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Prosecutors Hint at Plea Deal for Ex-Trump Official Accused of Being on Front Lines of Jan. 6th Capitol Siege


federico klein

Federal prosecutors revealed their intention Monday to extend a plea offer to a former Trump State Department employee accused of being toward the front lines during the Jan. 6th siege on the U.S. Capitol Complex.

The employee, Federico Guillermo “Freddie” Klein, served in Foggy Bottom’s office of Brazilian and Southern Cone Affairs before being charged with six federal crimes in connection with the Jan. 6th assault on the Capitol.

When he was first charged in early March, the FBI claimed that Klein pushed his way toward the front lines of the pro-Trump mob.

“As evidenced by the Body Worn Camera (BWC) footage of various members of MPD, Klein quickly pushed his way to the front-left side of the crowd and to the doorway to the Capitol building, where he physically and verbally engaged with the officers holding the line, thereby affecting their ability to disperse the crowd,” the FBI said, abbreviating the name of D.C.’s Metropolitan Police Department.

At a hearing on Monday, Assistant U.S. Attorney Jocelyn Patricia Bond revealed that the government may try to dispose of the case without a trial.

“We expect to extend a plea offer to Mr. Klein,” Bond told a federal judge during the 15-minute proceedings, adding that it is uncertain whether he will be interested in it.

Klein’s lawyer Stanley Edmund Woodward, Jr. did not respond to that remark during the hearing.

The prosecutor also said the government is in the process of providing Klein’s defense with discovery, including body-worn camera footage from the day of the riot.

Court papers quote Klein saying on video: “We need fresh people.”

In early March, such comments disturbed U.S. Magistrate Judge Zia Faruqui, who initially ordered Klein—whom he described as “very brazen”—to be detained pending trial.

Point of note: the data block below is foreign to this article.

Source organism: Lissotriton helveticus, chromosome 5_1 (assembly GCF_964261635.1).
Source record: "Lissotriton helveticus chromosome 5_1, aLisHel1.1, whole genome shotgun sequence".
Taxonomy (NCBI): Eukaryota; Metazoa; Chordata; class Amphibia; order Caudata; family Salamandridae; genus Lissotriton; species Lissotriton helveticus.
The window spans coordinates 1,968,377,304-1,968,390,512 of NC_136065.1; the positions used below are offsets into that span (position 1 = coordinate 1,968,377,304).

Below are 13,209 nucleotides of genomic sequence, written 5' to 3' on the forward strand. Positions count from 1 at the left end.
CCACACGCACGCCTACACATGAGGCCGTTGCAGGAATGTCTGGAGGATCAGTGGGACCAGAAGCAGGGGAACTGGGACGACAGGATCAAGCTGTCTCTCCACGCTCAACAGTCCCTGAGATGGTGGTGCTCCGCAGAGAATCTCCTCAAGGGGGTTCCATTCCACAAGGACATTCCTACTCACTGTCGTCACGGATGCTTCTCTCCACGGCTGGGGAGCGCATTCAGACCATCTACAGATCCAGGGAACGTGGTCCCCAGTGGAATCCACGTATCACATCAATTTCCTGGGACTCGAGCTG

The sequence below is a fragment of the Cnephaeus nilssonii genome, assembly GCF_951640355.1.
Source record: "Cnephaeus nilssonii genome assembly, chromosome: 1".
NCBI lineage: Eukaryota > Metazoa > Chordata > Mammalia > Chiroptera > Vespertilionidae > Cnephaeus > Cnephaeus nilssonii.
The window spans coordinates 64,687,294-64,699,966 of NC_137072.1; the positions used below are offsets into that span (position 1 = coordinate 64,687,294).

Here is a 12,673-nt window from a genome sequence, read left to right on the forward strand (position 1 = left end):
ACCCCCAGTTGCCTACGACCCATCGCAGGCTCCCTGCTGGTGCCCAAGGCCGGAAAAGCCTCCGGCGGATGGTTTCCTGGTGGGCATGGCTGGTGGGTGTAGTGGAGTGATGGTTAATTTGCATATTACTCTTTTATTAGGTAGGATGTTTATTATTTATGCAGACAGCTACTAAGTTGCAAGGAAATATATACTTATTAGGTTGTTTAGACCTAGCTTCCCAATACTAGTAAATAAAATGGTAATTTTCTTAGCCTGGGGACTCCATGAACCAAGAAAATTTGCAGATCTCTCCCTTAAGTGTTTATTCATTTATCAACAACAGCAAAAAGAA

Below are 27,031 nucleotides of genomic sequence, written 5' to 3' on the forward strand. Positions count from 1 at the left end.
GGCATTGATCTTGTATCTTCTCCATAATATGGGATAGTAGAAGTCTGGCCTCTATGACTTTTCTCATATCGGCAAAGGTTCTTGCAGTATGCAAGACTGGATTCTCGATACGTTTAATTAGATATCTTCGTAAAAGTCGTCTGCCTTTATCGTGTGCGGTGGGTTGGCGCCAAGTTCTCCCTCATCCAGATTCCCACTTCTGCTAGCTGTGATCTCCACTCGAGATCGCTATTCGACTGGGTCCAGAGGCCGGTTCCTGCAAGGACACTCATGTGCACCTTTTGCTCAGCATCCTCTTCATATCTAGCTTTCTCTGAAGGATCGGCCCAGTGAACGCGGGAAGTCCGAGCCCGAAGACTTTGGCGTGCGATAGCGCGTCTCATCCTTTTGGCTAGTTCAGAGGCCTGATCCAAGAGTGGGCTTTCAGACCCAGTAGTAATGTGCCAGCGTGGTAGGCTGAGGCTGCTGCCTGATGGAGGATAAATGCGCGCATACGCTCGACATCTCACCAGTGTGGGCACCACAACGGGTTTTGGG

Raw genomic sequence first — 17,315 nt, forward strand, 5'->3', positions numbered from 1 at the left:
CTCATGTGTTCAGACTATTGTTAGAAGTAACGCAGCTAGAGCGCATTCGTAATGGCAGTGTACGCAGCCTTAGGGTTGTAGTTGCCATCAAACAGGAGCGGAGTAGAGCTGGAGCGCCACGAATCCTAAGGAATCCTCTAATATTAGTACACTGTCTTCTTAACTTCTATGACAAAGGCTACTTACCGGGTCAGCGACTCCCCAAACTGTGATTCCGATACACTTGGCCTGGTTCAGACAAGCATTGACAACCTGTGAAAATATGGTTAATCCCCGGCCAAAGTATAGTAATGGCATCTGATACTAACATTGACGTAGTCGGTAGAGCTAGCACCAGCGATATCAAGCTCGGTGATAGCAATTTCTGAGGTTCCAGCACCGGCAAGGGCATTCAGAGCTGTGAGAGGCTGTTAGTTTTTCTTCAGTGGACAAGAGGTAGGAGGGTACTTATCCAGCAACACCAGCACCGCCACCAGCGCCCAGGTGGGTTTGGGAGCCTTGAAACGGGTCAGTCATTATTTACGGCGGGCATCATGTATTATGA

In issuing his ruling months ago, Judge Faruqui commented that the former Trump official swore multiple oaths as a government employee—and as a former member of the armed forces—to protect America against “all enemies foreign and domestic” but the then “switched sides” by storming Congress.

Since that hearing, the U.S. Court of Appeals for the D.C. Circuit issued a ruling tightening the standard for pre-trial detention in Capitol riot cases in the case of Eric Munchel, widely known as the “zip tie guy” because he was spotted inside the Senate carrying plastic handcuffs. A federal appeals court released Munchel and his mother from custody pending trial in a decision that proved to be a boon for many other accused rioters—including Klein.

Citing Munchel, U.S. District Judge John Bates released Klein from jail roughly one month ago.

“The record is also strikingly silent as to what—other than ‘we need fresh people’ and ‘no way’—Klein actually said during his time at the Capitol,” Judge Bates wrote on April 12. “It is possible that his words are simply inaudible given the noise inside the tunnel. But, in contrast to many others present that day, he is never shown verbally threatening any officers or even boasting about his confrontations with law enforcement after the fact.”

“Nonetheless, Klein did act on the front lines of the mob for a significant time period,” the judge added. “He can be seen actively advancing himself to the very front of the tunnel on more than one occasion. And he demonstrated a clear and persistent willingness to use force against law enforcement to attempt to gain entry into the Capitol and to stop the certification of the election. That conduct is deeply troubling and reveals some propensity for violence, as well as a blatant disregard for the law.”

A follow-up hearing has been scheduled for June 10 at 10 a.m. Eastern Time.

(Photo via the FBI’s statement of facts)

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Law&Crime's managing editor Adam Klasfeld has spent more than a decade on the legal beat. Previously a reporter for Courthouse News, he has appeared as a guest on NewsNation, NBC, MSNBC, CBS's "Inside Edition," BBC, NPR, PBS, Sky News, and other networks. His reporting on the trial of Ghislaine Maxwell was featured on the Starz and Channel 4 documentary "Who Is Ghislaine Maxwell?" He is the host of Law&Crime podcast "Objections: with Adam Klasfeld."